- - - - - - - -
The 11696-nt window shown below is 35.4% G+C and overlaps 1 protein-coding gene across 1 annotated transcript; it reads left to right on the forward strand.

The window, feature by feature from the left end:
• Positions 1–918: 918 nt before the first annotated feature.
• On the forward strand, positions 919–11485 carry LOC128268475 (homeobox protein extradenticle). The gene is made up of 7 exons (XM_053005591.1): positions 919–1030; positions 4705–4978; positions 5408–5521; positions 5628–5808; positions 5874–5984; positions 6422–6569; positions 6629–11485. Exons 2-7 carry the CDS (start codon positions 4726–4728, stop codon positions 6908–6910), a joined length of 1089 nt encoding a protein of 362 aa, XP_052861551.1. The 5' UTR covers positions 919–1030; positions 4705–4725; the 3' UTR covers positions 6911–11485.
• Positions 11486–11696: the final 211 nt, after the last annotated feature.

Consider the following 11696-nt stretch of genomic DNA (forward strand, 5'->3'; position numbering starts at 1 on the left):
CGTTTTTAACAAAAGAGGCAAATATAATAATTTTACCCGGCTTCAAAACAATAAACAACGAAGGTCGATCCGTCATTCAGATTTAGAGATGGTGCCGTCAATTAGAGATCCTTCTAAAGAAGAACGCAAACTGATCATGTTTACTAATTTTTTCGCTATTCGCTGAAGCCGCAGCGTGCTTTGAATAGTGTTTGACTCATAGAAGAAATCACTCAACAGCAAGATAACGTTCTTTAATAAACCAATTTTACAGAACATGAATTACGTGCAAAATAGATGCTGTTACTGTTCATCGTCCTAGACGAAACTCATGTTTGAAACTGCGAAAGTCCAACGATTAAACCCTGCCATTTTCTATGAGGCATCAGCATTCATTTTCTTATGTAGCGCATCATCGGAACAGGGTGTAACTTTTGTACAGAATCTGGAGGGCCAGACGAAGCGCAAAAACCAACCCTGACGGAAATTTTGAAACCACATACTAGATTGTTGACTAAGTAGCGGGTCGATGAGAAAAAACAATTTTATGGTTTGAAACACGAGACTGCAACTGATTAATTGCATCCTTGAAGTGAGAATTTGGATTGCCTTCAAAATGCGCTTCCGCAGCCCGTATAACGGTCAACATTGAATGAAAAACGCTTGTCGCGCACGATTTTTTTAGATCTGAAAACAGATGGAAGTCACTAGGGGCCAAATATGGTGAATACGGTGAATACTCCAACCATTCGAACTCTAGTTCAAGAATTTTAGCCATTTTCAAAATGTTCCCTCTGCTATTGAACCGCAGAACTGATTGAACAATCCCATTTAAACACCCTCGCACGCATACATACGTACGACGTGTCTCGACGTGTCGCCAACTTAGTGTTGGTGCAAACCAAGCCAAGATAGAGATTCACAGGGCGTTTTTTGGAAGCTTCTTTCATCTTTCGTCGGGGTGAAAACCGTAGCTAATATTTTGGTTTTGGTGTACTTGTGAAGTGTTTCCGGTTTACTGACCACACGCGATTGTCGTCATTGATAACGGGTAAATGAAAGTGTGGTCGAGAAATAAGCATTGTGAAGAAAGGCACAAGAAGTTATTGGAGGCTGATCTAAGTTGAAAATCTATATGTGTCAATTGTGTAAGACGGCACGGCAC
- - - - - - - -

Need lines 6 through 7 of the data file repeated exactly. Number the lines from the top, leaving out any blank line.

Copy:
Consider the following 11696-nt stretch of genomic DNA (forward strand, 5'->3'; position numbering starts at 1 on the left):
CGTTTTTAACAAAAGAGGCAAATATAATAATTTTACCCGGCTTCAAAACAATAAACAACGAAGGTCGATCCGTCATTCAGATTTAGAGATGGTGCCGTCAATTAGAGATCCTTCTAAAGAAGAACGCAAACTGATCATGTTTACTAATTTTTTCGCTATTCGCTGAAGCCGCAGCGTGCTTTGAATAGTGTTTGACTCATAGAAGAAATCACTCAACAGCAAGATAACGTTCTTTAATAAACCAATTTTACAGAACATGAATTACGTGCAAAATAGATGCTGTTACTGTTCATCGTCCTAGACGAAACTCATGTTTGAAACTGCGAAAGTCCAACGATTAAACCCTGCCATTTTCTATGAGGCATCAGCATTCATTTTCTTATGTAGCGCATCATCGGAACAGGGTGTAACTTTTGTACAGAATCTGGAGGGCCAGACGAAGCGCAAAAACCAACCCTGACGGAAATTTTGAAACCACATACTAGATTGTTGACTAAGTAGCGGGTCGATGAGAAAAAACAATTTTATGGTTTGAAACACGAGACTGCAACTGATTAATTGCATCCTTGAAGTGAGAATTTGGATTGCCTTCAAAATGCGCTTCCGCAGCCCGTATAACGGTCAACATTGAATGAAAAACGCTTGTCGCGCACGATTTTTTTAGATCTGAAAACAGATGGAAGTCACTAGGGGCCAAATATGGTGAATACGGTGAATACTCCAACCATTCGAACTCTAGTTCAAGAATTTTAGCCATTTTCAAAATGTTCCCTCTGCTATTGAACCGCAGAACTGATTGAACAATCCCATTTAAACACCCTCGCACGCATACATACGTACGACGTGTCTCGACGTGTCGCCAACTTAGTGTTGGTGCAAACCAAGCCAAGATAGAGATTCACAGGGCGTTTTTTGGAAGCTTCTTTCATCTTTCGTCGGGGTGAAAACCGTAGCTAATATTTTGGTTTTGGTGTACTTGTGAAGTGTTTCCGGTTTACTGACCACACGCGATTGTCGTCATTGATAACGGGTAAATGAAAGTGTGGTCGAGAAATAAGCATTGTGAAGAAAGGCACAAGAAGTTATTGGAGGCTGATCTAAGTTGAAAATCTATATGTGTCAATTGTGTAAGACGGCACGGCAC